Several great movies
could have been made about the Beastie Boys, the pioneering hip-hop act that
has matured well past its days of fighting for your right to party to become
one of the most consistently innovative groups in popular music.
There is, of course, a
strong concert film, since the fortysomething "boys" remain a powerful live
act a quarter of a century after their formation in 1981, despite the gray
hairs now topping their warm-up suits.
There is an historical
documentary charting the New York threesome's unlikely career, with its many
twists and turns and a musical evolution that includes incarnations as
hardcore punks, party-hearty rappers, genre-blurring noodlers, socially
conscious hip-hop elders and finally an amalgam of all of the above.
There is also a more
human documentary about the three real people behind the cartoonish public
images: Adam Yauch (MCA), Adam Horovitz (Adrock) and Mike Diamond (Mike D),
as well as longtime musical cohorts such as DJ Mixmaster Mike (Michael
Schwartz) and Keyboard Money Mark (Mark Ramos-Nishita).
I F----n' Shot That!" is none of those movies. What's more, upon its wide
release today, I'm confident it will shoot to the top (or is that drop to
the bottom?) of a short list of the worst concert movies ever made.
The problem isn't with
the soundtrack. Even though this October 2004 stop on the "To the 5
Boroughs" tour bogs down with a mid-set interlude that finds the group
donning promwear to play some lounge-exotica, and it doesn't perform "In a
World Gone Mild," its searing protest against the war in Iraq (although it
does give a sarcastic shout-out to President Bush), the show succeeds in
tracing the many sides of the group's aesthetic, from its wise-ass
round-robin raps to its explosive alt-rock hit "Sabotage."
The problem isn't with
the visual concept, either. For a sold-out performance at Madison Square
Garden, the group distributed 55 Hi-8 video camcorders to fans and asked
them to document the concert as they saw it from wherever they happened to
be in the venue, making for what it calls "an authorized bootleg."
Always adherents of the
thrifty D.I.Y. ethic, the Beastie Boys have bragged that they returned many
of the camcorders for a full refund after the concert, and that they spent
only $1.2 million making their movie. But they're quieter about the six
additional pro camera teams they hired to shoot the show with "real"
equipment, making for a total of 61 points of view for the same performance.
multiple-perspectives idea isn't new, and it has a lot of merit when
portraying a frenetic concert experience; Roger Ebert holds that the
split-screen, "you're not only there, you're everywhere" passages of
"Woodstock" make it one of the best concert movies ever. Yes, since these
are Beastie Boys fans, you get some sophomoric detours as the amateur camera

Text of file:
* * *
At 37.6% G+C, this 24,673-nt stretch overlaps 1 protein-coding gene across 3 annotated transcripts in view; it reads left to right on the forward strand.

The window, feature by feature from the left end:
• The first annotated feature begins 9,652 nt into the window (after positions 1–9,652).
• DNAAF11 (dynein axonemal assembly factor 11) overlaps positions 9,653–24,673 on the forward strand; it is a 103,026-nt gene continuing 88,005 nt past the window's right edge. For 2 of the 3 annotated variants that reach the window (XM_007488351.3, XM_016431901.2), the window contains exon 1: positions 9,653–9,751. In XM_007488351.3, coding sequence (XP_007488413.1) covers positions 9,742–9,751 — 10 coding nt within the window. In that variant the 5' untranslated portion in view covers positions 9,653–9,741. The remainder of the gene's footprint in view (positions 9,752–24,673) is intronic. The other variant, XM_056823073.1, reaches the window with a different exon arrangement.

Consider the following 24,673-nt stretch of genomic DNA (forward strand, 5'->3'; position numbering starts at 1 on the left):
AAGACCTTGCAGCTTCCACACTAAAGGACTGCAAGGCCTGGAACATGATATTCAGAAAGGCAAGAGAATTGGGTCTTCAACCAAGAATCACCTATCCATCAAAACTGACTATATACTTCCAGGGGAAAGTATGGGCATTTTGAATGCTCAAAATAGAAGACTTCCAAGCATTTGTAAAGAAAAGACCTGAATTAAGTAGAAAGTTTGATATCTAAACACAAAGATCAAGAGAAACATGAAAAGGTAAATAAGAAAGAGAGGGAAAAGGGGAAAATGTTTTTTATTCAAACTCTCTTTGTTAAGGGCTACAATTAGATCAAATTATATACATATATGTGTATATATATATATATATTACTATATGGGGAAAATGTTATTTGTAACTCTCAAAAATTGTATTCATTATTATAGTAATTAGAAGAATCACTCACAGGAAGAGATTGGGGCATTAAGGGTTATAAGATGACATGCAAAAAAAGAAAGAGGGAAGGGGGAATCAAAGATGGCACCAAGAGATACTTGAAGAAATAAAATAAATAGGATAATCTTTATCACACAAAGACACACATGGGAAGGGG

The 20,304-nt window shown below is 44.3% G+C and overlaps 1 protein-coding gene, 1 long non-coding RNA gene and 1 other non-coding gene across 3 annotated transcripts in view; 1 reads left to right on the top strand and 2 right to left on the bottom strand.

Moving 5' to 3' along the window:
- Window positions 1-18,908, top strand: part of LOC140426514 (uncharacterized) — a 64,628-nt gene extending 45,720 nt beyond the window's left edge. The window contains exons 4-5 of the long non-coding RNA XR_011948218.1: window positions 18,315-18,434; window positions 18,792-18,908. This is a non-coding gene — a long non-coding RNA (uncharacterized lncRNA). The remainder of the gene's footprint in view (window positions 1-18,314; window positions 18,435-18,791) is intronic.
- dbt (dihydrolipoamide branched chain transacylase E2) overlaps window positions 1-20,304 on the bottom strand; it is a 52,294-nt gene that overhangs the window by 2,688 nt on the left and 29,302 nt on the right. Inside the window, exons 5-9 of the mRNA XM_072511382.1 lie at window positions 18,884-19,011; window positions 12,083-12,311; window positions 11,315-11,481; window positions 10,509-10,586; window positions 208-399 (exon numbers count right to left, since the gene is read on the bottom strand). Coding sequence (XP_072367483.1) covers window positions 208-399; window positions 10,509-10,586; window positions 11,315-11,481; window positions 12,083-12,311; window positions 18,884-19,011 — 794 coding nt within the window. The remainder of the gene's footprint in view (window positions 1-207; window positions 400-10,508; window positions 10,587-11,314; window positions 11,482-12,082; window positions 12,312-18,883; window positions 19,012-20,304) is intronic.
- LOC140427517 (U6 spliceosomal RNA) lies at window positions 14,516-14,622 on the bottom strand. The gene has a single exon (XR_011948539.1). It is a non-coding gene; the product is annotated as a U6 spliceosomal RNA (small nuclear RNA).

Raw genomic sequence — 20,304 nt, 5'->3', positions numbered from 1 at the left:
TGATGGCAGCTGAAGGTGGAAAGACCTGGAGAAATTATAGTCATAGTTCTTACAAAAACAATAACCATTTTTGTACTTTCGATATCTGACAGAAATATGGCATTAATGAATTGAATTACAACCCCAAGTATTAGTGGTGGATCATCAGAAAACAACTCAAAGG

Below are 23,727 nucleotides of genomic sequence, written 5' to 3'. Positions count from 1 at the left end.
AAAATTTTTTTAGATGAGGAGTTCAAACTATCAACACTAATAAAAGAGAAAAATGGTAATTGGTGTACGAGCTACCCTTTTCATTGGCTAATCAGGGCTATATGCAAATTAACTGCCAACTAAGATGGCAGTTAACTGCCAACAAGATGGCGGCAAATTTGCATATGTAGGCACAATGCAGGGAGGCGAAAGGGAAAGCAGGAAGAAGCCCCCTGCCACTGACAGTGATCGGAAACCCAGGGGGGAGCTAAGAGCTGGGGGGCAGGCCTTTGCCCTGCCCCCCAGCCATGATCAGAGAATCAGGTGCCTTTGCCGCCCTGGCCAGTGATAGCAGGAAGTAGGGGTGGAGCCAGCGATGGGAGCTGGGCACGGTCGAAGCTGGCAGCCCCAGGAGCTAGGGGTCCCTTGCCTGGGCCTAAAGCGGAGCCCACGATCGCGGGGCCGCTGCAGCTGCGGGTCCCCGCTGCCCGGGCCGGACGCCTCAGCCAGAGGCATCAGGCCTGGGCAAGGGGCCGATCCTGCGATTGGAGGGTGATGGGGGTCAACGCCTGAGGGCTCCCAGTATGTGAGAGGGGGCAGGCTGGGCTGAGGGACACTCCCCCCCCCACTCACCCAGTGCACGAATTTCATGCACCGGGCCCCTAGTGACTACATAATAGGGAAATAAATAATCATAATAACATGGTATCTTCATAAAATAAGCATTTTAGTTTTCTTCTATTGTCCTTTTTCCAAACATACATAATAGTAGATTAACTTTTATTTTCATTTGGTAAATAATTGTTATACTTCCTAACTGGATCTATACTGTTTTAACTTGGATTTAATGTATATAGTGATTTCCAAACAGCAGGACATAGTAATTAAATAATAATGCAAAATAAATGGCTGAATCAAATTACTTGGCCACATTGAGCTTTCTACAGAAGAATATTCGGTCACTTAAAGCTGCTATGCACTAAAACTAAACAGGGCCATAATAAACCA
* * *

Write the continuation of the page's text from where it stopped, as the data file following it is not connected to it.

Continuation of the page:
operators take us away from the stage on the occasional beer run or trip to
the urinal. But at least nobody asks anybody else to show us their breasts.
I can also live with the
fact that the Hi-8 video images are awfully grainy when they're blown up on
the theater screen; that the hand-held cameras are often pretty shaky, to
say the least, and that the contrast with the professional film is jarring
and tough on the eyes. The amateurs do at least capture the energy of the
evening, and if their footage had been used properly, that could have made
for an inspired movie.
What really torpedoes
"Awesome: I F----n' Shot That!" is the editing, which was overseen by
director and producer Yauch. Working on computers, three teams of editors
made three versions of the film before Yauch and Neal Usatin combined those
to create one cut which they say contains 6,732 edits -- or an average of 75
images per minute.
The dizzying pace and
sensory overload of all this makes MTV or Russ Meyer at their fastest seem
absolutely lethargic. Combined with the inherent blurriness of the video,
the amphetamine overdose of this pacing is like staring into a strobe light:
At the best, it might give you a headache; at the worst, it may prompt an
Yauch takes screen
credit for this dubious accomplishment under another of his pseudonyms,
Nathaniel Hornblower, a name he first used when designing the packaging of
1989's "Paul's Boutique." And while noting that some festival attendees
walked out, one critic who reviewed the movie's premiere at Sundance
compared Yauch's approach to the psychedelic musical collages on the group's
classic double album.
Boutique" is a rich, multi-layered, still thoroughly mind-blowing
masterpiece that has kept this fan returning to its grooves again and again
for 17 years. "Awesome: I F----n' Shot That!" is a "when will this ride
end?" endurance fest that made me consider walking out for fear of losing my
lunch on a fellow moviegoer.
Professional that I am,
I stayed through the end. But this is not a movie I'll ever watch again
unless I'm held at gunpoint.